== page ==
Unemployment fall shows Govt on track
Minister of Employment Willie Jackson has welcomed news that the unemployment rate fell to 4.4% in the March quarter, indicating the Government is on track with its plan to get unemployment down to 4% by 2020.
“This is the lowest unemployment rate in New Zealand since December 2008. Meanwhile, over the March 2018 quarter, the number of people employed rose by 15,000,” Willie Jackson said.
“Our underutilisation rate also fell, mainly due to previously underemployed people being offered the actual hours they wanted to work. This is a sign of a healthy labour market, in which wages should be rising alongside stronger growth in employment.
“While these numbers are great to see, the figures released today also highlight why it is so important for the Coalition Government to keep implementing our plan to encourage our young people into employment and training.
The rate of young people not in employment, education or training (NEETs) was 12.4% in the March quarter, below the 12.7% a year ago, but up slightly on the December quarter. This is still too high.
“There are still some real discrepancies that we will address. One in eight young people aged under 25 is not earning or learning, and it’s even higher for those young people with a disability. It’s critical that we address the pathways from education into training and employment as this is where many of our rangatahi are falling through the cracks.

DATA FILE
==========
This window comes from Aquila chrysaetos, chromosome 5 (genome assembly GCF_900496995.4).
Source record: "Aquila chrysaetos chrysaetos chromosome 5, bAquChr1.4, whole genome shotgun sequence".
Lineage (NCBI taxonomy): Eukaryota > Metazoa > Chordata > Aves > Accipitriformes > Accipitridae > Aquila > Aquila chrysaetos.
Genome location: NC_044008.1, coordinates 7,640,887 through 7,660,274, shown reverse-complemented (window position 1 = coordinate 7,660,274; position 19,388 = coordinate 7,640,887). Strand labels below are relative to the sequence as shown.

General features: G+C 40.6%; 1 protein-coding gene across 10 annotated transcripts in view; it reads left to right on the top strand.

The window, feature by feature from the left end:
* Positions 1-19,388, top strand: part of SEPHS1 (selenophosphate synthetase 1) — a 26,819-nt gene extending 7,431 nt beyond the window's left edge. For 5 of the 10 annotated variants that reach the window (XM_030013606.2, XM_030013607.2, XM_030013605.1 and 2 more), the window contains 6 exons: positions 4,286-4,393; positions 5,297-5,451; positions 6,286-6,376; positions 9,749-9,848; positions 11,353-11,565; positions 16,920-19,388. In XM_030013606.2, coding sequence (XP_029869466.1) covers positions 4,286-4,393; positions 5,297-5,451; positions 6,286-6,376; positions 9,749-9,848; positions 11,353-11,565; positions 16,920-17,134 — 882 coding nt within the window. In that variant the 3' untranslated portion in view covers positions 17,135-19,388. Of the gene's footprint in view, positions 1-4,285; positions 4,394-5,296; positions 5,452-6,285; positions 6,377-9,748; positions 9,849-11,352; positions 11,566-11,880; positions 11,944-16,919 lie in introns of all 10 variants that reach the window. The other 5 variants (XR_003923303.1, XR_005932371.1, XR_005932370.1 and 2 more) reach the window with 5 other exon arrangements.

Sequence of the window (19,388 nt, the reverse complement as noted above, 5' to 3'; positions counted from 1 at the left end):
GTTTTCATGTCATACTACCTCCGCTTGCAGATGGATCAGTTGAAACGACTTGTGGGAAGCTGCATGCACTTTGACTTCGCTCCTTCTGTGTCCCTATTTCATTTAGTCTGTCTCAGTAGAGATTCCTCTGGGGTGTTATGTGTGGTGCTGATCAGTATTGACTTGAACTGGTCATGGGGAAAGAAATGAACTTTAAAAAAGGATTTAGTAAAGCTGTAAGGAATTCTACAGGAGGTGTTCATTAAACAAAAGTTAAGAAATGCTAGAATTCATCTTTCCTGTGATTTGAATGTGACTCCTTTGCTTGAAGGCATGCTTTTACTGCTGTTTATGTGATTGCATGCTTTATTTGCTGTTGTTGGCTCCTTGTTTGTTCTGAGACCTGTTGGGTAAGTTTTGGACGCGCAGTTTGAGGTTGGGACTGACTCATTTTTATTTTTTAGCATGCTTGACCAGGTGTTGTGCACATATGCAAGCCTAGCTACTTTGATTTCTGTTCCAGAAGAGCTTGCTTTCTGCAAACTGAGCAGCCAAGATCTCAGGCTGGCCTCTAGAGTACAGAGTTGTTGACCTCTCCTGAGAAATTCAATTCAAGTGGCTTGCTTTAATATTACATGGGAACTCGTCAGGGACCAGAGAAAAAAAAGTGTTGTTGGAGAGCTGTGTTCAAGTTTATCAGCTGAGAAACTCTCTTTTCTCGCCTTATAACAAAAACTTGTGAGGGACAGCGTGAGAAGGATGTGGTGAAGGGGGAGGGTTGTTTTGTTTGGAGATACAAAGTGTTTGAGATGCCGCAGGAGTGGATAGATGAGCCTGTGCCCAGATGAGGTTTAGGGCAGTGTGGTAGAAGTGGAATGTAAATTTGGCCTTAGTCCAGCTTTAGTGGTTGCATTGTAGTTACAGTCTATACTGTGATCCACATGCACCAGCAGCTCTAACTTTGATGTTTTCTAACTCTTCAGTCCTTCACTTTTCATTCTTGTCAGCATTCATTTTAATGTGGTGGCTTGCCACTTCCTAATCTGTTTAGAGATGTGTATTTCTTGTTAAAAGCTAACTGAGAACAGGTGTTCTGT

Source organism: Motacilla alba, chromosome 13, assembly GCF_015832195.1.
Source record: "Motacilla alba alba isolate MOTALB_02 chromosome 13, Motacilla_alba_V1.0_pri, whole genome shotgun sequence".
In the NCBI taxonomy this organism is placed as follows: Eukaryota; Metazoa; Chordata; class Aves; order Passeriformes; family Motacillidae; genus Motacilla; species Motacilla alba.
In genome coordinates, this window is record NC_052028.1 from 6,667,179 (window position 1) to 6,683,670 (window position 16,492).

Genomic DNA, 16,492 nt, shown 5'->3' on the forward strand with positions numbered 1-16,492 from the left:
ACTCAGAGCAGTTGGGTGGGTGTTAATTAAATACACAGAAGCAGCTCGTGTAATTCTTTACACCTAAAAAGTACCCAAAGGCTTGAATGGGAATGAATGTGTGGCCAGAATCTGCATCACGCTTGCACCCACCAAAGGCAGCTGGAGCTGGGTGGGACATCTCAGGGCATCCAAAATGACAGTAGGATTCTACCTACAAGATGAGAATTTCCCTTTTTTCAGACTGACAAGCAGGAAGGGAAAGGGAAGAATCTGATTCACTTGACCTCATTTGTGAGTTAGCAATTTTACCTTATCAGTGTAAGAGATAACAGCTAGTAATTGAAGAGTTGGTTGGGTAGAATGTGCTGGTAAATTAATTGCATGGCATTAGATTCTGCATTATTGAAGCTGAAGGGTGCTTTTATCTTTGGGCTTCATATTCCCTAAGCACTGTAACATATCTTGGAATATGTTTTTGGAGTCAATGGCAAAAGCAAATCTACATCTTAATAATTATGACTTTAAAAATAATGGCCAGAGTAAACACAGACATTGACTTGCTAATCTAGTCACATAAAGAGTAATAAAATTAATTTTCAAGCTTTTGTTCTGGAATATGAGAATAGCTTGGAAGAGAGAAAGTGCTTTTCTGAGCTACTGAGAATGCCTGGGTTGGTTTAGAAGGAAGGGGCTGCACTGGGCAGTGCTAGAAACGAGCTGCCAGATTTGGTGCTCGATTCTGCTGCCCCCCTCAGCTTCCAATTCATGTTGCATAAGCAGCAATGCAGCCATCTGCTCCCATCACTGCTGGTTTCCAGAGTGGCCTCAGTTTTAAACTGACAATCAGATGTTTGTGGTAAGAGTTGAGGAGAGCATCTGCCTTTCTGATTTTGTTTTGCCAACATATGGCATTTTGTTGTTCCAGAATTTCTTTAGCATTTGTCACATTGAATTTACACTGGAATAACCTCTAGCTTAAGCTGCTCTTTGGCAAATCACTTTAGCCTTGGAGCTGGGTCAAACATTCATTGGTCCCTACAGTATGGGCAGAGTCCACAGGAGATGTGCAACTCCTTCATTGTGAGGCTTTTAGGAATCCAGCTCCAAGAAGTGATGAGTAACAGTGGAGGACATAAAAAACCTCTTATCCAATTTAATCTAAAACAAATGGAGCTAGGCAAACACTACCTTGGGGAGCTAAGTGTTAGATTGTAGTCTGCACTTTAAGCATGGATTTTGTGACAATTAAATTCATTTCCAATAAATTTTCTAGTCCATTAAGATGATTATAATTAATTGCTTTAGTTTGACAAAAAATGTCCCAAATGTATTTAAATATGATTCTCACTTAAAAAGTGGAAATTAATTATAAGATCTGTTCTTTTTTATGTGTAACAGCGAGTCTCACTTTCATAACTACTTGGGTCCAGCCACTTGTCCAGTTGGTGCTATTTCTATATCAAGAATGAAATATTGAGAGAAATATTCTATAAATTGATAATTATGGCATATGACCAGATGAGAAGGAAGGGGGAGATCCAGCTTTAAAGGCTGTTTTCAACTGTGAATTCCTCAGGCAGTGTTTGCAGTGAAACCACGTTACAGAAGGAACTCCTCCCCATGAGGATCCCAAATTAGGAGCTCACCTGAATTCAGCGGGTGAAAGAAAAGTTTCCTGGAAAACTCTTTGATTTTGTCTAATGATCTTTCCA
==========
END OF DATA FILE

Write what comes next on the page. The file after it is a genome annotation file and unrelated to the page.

“Given news today that we need to find 50,000 people in trades to meet demand across New Zealand, this Government’s plan to break down the barriers to education and training through our post-secondary fees-free policy will be key to reducing our NEET rates, giving our young people hope and opportunity.
The NEET rate for Māori is 21.4% which is still nearly double that of the general population, something I am committed to addressing.
“Following my announcement that the Government will invest $13 million in youth employment programmes in regions with entrenched unemployment, I have been out and around those regions and can say that the communities are genuinely heartened that this Government has shown up and is investing pūtea into rangatahi who are the future of our economy. Our work doesn’t end there, and we’ll have more to say in Budget 2018 about more help for our rangatahi.
“Our plan will ensure that all New Zealanders benefit from better wages and living conditions through participation in meaningful employment,” Willie Jackson said.